Many service providers have selected CA Unified Infrastructure Management (CA UIM) because it’s an asset, one that that fuels innovative operations, services and business models. If I’d ever doubted that CA UIM could support a wealth of unique business models, those doubts would have quickly been dispelled as I started working on a new paper, “CA Unified Infrastructure Management: Profiles in Partner Success.”
In this paper, we profile five successful service provider partners. As we conducted interviews of partner executives, we soon found each business has established a strong track record of success—but each had done it in a completely different way.
Up Close: Five Successful Service Provider Business Models
Following is an overview of the unique business models and approaches of each of the partners featured in the paper:
- Alliant. This service provider has established a unique model and value proposition. The company doesn’t just deliver global infrastructures, such as wide area networks, local area networks and even complete data centers—it owns them. By doing so, the firm takes all risk out of the equation for customers. The only way Alliant can make this model work is through extensive standardization. The company has built a reference architecture for all the configuration items in the core IT network. Through this standardized approach, they’re anticipating they’ll be 20 times more efficient in managing networks than internal IT departments.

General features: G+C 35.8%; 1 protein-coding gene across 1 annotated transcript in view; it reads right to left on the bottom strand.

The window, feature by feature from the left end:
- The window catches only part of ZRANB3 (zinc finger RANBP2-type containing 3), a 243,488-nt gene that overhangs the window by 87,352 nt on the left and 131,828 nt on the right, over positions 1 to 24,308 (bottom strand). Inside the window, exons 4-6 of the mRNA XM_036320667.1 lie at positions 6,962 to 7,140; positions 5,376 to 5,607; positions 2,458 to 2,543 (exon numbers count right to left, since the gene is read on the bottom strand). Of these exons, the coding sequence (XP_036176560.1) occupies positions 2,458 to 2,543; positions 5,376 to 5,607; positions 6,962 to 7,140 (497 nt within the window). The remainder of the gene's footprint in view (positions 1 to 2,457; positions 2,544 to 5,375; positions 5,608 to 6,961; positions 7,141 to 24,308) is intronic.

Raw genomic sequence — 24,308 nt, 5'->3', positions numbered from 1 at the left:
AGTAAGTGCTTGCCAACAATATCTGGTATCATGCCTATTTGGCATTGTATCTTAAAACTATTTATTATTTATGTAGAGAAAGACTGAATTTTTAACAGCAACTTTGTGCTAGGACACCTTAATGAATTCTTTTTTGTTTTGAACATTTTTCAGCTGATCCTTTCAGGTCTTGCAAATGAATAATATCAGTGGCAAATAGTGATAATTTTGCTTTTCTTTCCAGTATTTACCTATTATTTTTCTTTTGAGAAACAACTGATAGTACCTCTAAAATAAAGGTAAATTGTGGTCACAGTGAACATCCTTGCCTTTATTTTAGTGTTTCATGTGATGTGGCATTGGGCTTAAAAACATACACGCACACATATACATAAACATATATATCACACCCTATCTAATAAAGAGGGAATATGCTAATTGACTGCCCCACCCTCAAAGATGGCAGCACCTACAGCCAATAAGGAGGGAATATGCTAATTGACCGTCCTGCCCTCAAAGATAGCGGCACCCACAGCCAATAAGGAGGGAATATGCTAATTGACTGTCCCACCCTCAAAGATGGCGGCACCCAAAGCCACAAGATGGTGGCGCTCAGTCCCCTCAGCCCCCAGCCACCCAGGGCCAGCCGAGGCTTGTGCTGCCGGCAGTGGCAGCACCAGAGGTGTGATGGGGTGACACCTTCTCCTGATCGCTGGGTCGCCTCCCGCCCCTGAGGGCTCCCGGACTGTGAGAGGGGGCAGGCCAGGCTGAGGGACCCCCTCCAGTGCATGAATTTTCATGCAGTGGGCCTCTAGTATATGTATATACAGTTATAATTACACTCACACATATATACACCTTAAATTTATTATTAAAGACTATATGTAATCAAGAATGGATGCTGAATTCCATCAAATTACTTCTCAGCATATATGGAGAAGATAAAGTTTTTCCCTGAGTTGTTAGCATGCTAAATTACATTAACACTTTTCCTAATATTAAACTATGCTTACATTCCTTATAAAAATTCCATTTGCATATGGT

- Alphaserve. This service provider offers several key attributes that distinguish it in the marketplace. First, Alphaserve takes a highly verticalized approach. The company focuses on serving customers in several key industries, including financial services, healthcare, legal and media. Based on this focus, the company delivers strategic IT services that are tightly aligned with business objectives. The company’s offerings include end-to-end monitoring of complete business services and the entire underpinning infrastructure that supports these services.
- Capgemini Brazil. Part of Capgemini, a firm with more than 180,000 employees in 40 countries, the team in Brazil takes a truly global approach to deliver value-added services. For example, the organization has a major client based in Belgium. Capgemini hosts the client’s data center infrastructure in Europe, they have a dedicated team in India that delivers level 1-3 support of the infrastructure using CA UIM, and the team in Brazil is responsible for maintaining the CA UIM solution, which is hosted in their data center in Brazil.